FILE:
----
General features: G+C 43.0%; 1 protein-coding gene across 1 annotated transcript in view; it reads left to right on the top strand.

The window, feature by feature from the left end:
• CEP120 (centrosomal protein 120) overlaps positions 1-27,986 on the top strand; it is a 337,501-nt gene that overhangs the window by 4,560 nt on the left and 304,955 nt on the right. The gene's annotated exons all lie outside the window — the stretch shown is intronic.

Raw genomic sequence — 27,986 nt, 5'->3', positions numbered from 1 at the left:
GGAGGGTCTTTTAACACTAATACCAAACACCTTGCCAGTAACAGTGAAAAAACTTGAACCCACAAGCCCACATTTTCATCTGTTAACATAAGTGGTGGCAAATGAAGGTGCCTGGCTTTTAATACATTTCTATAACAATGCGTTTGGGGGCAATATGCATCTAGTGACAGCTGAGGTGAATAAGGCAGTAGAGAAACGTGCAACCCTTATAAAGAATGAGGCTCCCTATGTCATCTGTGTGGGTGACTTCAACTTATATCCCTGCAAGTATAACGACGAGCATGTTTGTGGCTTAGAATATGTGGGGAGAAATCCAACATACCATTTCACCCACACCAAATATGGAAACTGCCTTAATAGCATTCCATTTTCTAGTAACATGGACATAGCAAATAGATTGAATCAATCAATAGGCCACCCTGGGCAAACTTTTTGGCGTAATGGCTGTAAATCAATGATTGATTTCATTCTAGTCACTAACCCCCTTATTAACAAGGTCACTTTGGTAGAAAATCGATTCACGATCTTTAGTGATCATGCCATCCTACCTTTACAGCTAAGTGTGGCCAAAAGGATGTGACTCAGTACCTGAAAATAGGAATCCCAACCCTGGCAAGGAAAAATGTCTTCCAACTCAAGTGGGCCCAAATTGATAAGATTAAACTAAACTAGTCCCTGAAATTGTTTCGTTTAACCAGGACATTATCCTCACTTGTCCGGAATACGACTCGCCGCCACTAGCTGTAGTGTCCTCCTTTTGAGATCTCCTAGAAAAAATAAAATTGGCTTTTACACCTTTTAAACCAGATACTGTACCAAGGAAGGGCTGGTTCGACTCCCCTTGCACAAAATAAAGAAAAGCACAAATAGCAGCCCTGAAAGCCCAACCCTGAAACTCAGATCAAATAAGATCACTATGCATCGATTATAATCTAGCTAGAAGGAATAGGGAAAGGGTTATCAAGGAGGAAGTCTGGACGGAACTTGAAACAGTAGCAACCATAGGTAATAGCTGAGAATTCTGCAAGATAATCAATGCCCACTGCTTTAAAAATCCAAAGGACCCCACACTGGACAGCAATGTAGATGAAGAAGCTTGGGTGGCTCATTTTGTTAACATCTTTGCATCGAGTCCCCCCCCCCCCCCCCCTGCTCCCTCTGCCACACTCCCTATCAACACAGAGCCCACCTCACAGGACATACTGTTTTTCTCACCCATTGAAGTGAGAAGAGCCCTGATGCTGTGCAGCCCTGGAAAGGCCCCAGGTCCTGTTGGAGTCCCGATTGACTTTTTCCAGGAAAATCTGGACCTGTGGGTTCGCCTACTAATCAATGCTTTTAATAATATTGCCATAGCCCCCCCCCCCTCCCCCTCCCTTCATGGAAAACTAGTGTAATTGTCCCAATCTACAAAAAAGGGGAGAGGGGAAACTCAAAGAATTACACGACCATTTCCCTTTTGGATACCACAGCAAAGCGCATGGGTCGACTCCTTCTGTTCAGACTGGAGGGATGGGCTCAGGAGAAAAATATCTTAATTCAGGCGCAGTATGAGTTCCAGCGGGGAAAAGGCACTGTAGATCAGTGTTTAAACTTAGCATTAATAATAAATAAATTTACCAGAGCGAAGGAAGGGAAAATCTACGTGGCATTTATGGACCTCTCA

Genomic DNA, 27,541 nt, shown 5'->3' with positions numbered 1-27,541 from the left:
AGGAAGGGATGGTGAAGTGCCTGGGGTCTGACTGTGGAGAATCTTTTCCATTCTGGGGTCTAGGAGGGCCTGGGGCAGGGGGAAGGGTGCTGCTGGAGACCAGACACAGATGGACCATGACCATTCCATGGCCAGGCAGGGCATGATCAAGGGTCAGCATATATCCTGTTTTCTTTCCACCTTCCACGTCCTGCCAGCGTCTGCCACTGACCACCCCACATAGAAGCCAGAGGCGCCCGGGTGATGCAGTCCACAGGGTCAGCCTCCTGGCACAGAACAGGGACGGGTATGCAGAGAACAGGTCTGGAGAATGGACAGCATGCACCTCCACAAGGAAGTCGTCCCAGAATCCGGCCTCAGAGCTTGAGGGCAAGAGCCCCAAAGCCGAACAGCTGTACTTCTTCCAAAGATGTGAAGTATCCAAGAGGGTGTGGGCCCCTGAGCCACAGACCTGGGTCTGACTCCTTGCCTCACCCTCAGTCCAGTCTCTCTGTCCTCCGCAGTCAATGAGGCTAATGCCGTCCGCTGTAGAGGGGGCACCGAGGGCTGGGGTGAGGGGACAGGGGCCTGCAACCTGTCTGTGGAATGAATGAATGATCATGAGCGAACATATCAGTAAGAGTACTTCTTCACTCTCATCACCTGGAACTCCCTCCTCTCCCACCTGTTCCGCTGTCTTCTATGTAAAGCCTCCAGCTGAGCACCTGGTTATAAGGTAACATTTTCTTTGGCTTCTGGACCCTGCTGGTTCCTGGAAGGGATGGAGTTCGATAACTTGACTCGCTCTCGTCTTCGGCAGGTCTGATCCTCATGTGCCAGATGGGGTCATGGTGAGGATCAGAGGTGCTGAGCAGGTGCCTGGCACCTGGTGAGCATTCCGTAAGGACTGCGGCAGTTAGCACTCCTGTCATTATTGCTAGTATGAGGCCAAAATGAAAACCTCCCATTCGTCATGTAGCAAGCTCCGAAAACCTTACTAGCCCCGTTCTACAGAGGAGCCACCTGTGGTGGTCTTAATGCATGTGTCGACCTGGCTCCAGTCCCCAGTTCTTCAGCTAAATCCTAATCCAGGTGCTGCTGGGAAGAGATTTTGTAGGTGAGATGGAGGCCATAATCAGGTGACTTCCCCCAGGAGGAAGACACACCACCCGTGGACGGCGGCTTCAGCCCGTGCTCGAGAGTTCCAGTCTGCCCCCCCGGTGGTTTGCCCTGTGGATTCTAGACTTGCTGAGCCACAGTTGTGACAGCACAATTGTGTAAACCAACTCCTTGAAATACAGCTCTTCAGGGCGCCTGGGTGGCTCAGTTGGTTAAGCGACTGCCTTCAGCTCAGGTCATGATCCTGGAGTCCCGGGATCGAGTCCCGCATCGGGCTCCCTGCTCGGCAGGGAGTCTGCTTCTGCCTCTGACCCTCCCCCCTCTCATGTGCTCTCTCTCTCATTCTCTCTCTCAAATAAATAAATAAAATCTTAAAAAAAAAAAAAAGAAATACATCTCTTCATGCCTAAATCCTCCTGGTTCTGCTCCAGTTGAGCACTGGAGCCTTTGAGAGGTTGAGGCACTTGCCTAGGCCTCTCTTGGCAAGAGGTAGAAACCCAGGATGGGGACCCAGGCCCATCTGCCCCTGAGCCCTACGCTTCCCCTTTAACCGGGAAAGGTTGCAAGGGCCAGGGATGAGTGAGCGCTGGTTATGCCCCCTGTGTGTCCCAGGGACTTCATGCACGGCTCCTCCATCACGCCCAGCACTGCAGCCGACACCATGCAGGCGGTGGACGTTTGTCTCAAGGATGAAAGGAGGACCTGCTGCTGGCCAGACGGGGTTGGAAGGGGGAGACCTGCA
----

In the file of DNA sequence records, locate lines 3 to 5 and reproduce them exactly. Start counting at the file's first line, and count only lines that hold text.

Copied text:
• CEP120 (centrosomal protein 120) overlaps positions 1-27,986 on the top strand; it is a 337,501-nt gene that overhangs the window by 4,560 nt on the left and 304,955 nt on the right. The gene's annotated exons all lie outside the window — the stretch shown is intronic.

Raw genomic sequence — 27,986 nt, 5'->3', positions numbered from 1 at the left:
GGAGGGTCTTTTAACACTAATACCAAACACCTTGCCAGTAACAGTGAAAAAACTTGAACCCACAAGCCCACATTTTCATCTGTTAACATAAGTGGTGGCAAATGAAGGTGCCTGGCTTTTAATACATTTCTATAACAATGCGTTTGGGGGCAATATGCATCTAGTGACAGCTGAGGTGAATAAGGCAGTAGAGAAACGTGCAACCCTTATAAAGAATGAGGCTCCCTATGTCATCTGTGTGGGTGACTTCAACTTATATCCCTGCAAGTATAACGACGAGCATGTTTGTGGCTTAGAATATGTGGGGAGAAATCCAACATACCATTTCACCCACACCAAATATGGAAACTGCCTTAATAGCATTCCATTTTCTAGTAACATGGACATAGCAAATAGATTGAATCAATCAATAGGCCACCCTGGGCAAACTTTTTGGCGTAATGGCTGTAAATCAATGATTGATTTCATTCTAGTCACTAACCCCCTTATTAACAAGGTCACTTTGGTAGAAAATCGATTCACGATCTTTAGTGATCATGCCATCCTACCTTTACAGCTAAGTGTGGCCAAAAGGATGTGACTCAGTACCTGAAAATAGGAATCCCAACCCTGGCAAGGAAAAATGTCTTCCAACTCAAGTGGGCCCAAATTGATAAGATTAAACTAAACTAGTCCCTGAAATTGTTTCGTTTAACCAGGACATTATCCTCACTTGTCCGGAATACGACTCGCCGCCACTAGCTGTAGTGTCCTCCTTTTGAGATCTCCTAGAAAAAATAAAATTGGCTTTTACACCTTTTAAACCAGATACTGTACCAAGGAAGGGCTGGTTCGACTCCCCTTGCACAAAATAAAGAAAAGCACAAATAGCAGCCCTGAAAGCCCAACCCTGAAACTCAGATCAAATAAGATCACTATGCATCGATTATAATCTAGCTAGAAGGAATAGGGAAAGGGTTATCAAGGAGGAAGTCTGGACGGAACTTGAAACAGTAGCAACCATAGGTAATAGCTGAGAATTCTGCAAGATAATCAATGCCCACTGCTTTAAAAATCCAAAGGACCCCACACTGGACAGCAATGTAGATGAAGAAGCTTGGGTGGCTCATTTTGTTAACATCTTTGCATCGAGTCCCCCCCCCCCCCCCCCTGCTCCCTCTGCCACACTCCCTATCAACACAGAGCCCACCTCACAGGACATACTGTTTTTCTCACCCATTGAAGTGAGAAGAGCCCTGATGCTGTGCAGCCCTGGAAAGGCCCCAGGTCCTGTTGGAGTCCCGATTGACTTTTTCCAGGAAAATCTGGACCTGTGGGTTCGCCTACTAATCAATGCTTTTAATAATATTGCCATAGCCCCCCCCCCCTCCCCCTCCCTTCATGGAAAACTAGTGTAATTGTCCCAATCTACAAAAAAGGGGAGAGGGGAAACTCAAAGAATTACACGACCATTTCCCTTTTGGATACCACAGCAAAGCGCATGGGTCGACTCCTTCTGTTCAGACTGGAGGGATGGGCTCAGGAGAAAAATATCTTAATTCAGGCGCAGTATGAGTTCCAGCGGGGAAAAGGCACTGTAGATCAGTGTTTAAACTTAGCATTAATAATAAATAAATTTACCAGAGCGAAGGAAGGGAAAATCTACGTGGCATTTATGGACCTCTCA